Join Richard Harrington for an in-depth discussion in this video Understanding parallax, part of Motion Control 3D: Bringing Photos to Life in Three Dimensions with After Effects and Photoshop CC.
- Let's take a look at a built project and I will show you the parallax and depth in action. I'll start by opening up this After Effects project. This is for the statue and pillar we've been looking at. Initially, when you import these in, it comes in as separate pieces. There's our trees. The columns, I just left this one be in the background here. And our statue and all of those separate pieces. What needs to happen is that these get spread out in space.
Now I'll start by adding a 3D camera. Layer, New, Camera. Don't worry, this is a technique we're gonna explore several more times. I'll go with a simple preset, like 35mm. Click OK and the camera is added. Now, I enable these layers in 3D space by clicking the cube icon. If I twirl down the disclosure triangle, I could see all the transform properties or, quite simply, just press "p" for position.
Now, as I push this back along the z-axis, it goes further away, essentially getting smaller. I'll just fit this onscreen. I'll press "s" for scale and scale that back up until it touches the edges of the frame. The columns need to go back a little bit, "p" for position. Push those back slightly.
And then "s" for scale and drag up to scale larger. Don't worry about this technique, we're gonna explore this much slower coming up. This is just me showing you, nearly a real-time performance of how this works. What I just did is I pushed the layers apart along the z-axis and then scaled them so they looked to be their original size. Now that that's done, I'll just set the composition here to match a video size, such as 720p.
And we've got our 3D camera. Well, as we take that camera, it's got controls. So I can move that along the z-axis and push it in. You see how that creates a sense of perspective. Now we're gonna deal with things here in just a moment by filling in the backdrop, but watch as we animate things. As that camera moves its point of interest, or its position, things seem to change.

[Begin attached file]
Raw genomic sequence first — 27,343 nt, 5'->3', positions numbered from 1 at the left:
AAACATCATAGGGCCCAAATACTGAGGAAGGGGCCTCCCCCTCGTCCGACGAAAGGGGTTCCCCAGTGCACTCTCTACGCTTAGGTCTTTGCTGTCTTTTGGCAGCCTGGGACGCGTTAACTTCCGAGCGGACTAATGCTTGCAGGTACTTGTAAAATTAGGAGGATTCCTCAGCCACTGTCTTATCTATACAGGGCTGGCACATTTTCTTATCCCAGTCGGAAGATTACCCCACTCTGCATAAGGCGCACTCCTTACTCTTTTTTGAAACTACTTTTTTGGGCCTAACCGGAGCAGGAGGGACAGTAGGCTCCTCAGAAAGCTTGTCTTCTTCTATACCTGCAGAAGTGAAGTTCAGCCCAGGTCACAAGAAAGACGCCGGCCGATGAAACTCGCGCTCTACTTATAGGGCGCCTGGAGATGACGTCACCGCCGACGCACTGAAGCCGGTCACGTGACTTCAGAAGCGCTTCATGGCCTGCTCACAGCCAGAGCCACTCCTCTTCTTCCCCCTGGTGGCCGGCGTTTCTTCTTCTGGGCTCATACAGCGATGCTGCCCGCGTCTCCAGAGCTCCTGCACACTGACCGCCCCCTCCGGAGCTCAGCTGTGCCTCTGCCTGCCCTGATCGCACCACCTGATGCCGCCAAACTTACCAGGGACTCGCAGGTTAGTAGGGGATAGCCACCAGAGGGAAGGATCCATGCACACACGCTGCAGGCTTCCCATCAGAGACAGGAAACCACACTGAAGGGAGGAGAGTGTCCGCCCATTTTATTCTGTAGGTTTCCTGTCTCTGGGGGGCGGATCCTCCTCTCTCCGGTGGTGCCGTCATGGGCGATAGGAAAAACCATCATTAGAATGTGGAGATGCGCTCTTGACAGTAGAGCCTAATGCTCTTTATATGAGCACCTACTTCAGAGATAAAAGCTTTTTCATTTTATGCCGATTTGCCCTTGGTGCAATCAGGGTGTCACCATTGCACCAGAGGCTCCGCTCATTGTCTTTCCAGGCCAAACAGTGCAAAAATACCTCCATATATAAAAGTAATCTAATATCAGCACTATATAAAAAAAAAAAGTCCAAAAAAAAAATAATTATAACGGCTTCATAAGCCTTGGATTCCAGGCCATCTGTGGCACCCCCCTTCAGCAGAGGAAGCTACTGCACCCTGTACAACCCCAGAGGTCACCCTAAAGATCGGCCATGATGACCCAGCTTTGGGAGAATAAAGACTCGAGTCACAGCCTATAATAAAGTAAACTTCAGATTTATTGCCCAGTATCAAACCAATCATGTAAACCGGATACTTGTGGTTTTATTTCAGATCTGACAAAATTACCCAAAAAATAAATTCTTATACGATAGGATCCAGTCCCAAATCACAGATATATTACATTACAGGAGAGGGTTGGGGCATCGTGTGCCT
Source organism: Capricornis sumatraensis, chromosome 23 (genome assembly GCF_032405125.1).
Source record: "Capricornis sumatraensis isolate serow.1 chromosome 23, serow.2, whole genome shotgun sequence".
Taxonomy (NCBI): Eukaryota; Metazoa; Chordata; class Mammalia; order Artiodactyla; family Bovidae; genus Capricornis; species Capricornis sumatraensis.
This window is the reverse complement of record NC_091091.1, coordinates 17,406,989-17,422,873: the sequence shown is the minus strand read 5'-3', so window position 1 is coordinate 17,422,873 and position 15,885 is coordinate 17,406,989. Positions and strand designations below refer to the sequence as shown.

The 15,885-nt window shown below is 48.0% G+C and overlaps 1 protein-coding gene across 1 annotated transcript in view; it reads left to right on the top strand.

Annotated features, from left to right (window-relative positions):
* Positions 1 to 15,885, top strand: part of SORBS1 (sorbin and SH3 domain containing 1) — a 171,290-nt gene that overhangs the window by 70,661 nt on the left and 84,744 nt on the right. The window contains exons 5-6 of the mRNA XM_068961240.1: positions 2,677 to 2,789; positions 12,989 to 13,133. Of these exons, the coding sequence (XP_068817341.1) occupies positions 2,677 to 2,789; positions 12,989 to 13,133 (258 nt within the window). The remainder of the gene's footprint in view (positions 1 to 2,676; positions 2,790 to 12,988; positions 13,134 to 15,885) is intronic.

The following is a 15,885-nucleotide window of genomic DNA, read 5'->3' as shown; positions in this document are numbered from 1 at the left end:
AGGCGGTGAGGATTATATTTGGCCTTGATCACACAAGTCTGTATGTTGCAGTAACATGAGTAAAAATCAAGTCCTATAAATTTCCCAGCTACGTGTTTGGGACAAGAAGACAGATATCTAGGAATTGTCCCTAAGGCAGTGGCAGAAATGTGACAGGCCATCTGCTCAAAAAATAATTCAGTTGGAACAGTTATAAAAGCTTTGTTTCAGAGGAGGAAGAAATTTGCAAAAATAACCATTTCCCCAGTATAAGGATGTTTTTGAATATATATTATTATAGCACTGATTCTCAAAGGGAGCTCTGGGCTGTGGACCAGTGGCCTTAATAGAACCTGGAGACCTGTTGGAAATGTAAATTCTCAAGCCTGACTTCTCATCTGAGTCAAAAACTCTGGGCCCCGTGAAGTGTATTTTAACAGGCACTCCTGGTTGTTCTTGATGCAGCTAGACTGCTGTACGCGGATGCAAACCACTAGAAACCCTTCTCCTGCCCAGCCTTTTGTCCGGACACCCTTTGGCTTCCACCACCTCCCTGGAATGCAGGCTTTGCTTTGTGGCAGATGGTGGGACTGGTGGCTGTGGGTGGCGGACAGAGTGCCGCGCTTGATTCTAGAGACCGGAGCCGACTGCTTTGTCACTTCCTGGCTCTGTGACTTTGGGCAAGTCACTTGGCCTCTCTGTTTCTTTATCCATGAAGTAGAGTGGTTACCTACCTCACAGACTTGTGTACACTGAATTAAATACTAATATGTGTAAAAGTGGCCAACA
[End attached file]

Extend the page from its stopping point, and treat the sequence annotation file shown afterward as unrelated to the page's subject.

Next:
Now I typically like to look at this with two views. On the right, I leave that set to Active camera and on the left, I'll choose Custom View 1. This makes it really simple to just grab the camera and pull it in. For example, I could start here on the subject and it looks pretty good, I'm just gonna scale those trees up a little bit more so they fill in more of the background. And now that camera can animate.
By animating its position and point-of-interest, the stopwatches in After Effects just add a keyframe there which holds the initial position. Going forward in time, I can grab the camera, move it back a little, slide it up the statue, go a little bit to the right but pan the point-of-interest back.
And if we animate that, you'll notice as it plays that the two objects, which are at different depths, the pillar and the statue, appear to have their own movements and speed. They're moving at different rates which is also different than the trees, which are further away. Now I've saved a version of this project complete and you can open that up and explore it as well. And there's also one more file in there that you cold play with if you'd like to explore this technique on your own. We're gonna build this from the ground up at a much slower pace with greater detail, but I want you to notice key things here.
As the camera moves, you can see that camera movement. You can also see where the camera's pointed which is its point-of-interest. These create smooth movements as the camera goes through the scene, changing its depth and its position. Because the objects have different physical space, it creates a sense of perspective. If we look at 4 Views here, you might see this even better.
I'll just press the accent grave ( ` ) key to maximize that window and we could change the view. Let's take a look at this one from the top. I'll press comma key ( , ) to move out. And you can see the different layers there and on the right here, we'll take a look at this from Custom View 2, which is looking at it from above. Well, you can see here within these different frames different types of movement. The active camera simulates things but as you take a look at the different shots here, the camera physically moves position.
And by changing its position, the end results through the active camera give you that sense of depth, or perspective. And that movement of objects moving at different rates based up on their z-position, leads to the visual effect that we typically refer to as "parallax."
- Understanding parallax
- Choosing the best photos
- Identifying planes
- Timing the move
- Using Quick Selection, Quick Mask, and Refine Edge to create layers
- Cleaning up the composite with the healing tools
- Adding a 3D camera to your scene
- Setting the depth and size of your composition
- Animating the camera
- Adding depth of field and bokeh blur
- Setting ambient and directional light
- Adding depth with particles
- Mixing in video footage
- Creating perspective with Vanishing Point